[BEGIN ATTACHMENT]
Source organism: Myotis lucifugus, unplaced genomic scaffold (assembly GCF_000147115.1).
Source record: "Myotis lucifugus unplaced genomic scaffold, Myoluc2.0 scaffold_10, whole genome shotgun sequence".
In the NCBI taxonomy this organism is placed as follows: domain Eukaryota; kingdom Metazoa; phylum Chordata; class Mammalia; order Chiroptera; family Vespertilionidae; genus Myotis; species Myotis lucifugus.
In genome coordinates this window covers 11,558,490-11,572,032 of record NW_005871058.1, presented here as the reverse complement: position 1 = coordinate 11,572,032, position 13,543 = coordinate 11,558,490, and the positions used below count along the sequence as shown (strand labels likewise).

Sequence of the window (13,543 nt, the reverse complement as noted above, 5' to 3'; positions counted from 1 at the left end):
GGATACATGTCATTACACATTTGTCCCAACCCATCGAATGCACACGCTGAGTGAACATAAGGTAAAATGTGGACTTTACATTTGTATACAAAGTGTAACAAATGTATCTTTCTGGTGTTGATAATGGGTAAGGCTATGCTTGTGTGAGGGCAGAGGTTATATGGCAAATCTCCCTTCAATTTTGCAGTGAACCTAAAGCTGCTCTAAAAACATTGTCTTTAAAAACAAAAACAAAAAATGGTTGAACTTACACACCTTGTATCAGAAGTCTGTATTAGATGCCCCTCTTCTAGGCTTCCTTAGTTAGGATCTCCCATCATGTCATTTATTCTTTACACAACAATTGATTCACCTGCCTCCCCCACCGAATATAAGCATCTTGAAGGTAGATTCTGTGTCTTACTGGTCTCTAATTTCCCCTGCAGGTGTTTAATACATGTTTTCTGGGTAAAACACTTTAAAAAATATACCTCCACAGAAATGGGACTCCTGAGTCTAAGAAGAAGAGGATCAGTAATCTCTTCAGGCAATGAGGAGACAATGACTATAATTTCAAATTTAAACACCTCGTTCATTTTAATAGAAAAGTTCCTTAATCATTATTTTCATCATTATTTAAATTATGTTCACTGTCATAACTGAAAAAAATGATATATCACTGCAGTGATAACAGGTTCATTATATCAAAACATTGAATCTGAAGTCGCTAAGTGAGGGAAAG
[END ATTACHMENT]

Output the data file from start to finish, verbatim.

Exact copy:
Source organism: Myotis lucifugus, unplaced genomic scaffold (assembly GCF_000147115.1).
Source record: "Myotis lucifugus unplaced genomic scaffold, Myoluc2.0 scaffold_10, whole genome shotgun sequence".
In the NCBI taxonomy this organism is placed as follows: domain Eukaryota; kingdom Metazoa; phylum Chordata; class Mammalia; order Chiroptera; family Vespertilionidae; genus Myotis; species Myotis lucifugus.
In genome coordinates this window covers 11,558,490-11,572,032 of record NW_005871058.1, presented here as the reverse complement: position 1 = coordinate 11,572,032, position 13,543 = coordinate 11,558,490, and the positions used below count along the sequence as shown (strand labels likewise).

Sequence of the window (13,543 nt, the reverse complement as noted above, 5' to 3'; positions counted from 1 at the left end):
GGATACATGTCATTACACATTTGTCCCAACCCATCGAATGCACACGCTGAGTGAACATAAGGTAAAATGTGGACTTTACATTTGTATACAAAGTGTAACAAATGTATCTTTCTGGTGTTGATAATGGGTAAGGCTATGCTTGTGTGAGGGCAGAGGTTATATGGCAAATCTCCCTTCAATTTTGCAGTGAACCTAAAGCTGCTCTAAAAACATTGTCTTTAAAAACAAAAACAAAAAATGGTTGAACTTACACACCTTGTATCAGAAGTCTGTATTAGATGCCCCTCTTCTAGGCTTCCTTAGTTAGGATCTCCCATCATGTCATTTATTCTTTACACAACAATTGATTCACCTGCCTCCCCCACCGAATATAAGCATCTTGAAGGTAGATTCTGTGTCTTACTGGTCTCTAATTTCCCCTGCAGGTGTTTAATACATGTTTTCTGGGTAAAACACTTTAAAAAATATACCTCCACAGAAATGGGACTCCTGAGTCTAAGAAGAAGAGGATCAGTAATCTCTTCAGGCAATGAGGAGACAATGACTATAATTTCAAATTTAAACACCTCGTTCATTTTAATAGAAAAGTTCCTTAATCATTATTTTCATCATTATTTAAATTATGTTCACTGTCATAACTGAAAAAAATGATATATCACTGCAGTGATAACAGGTTCATTATATCAAAACATTGAATCTGAAGTCGCTAAGTGAGGGAAAG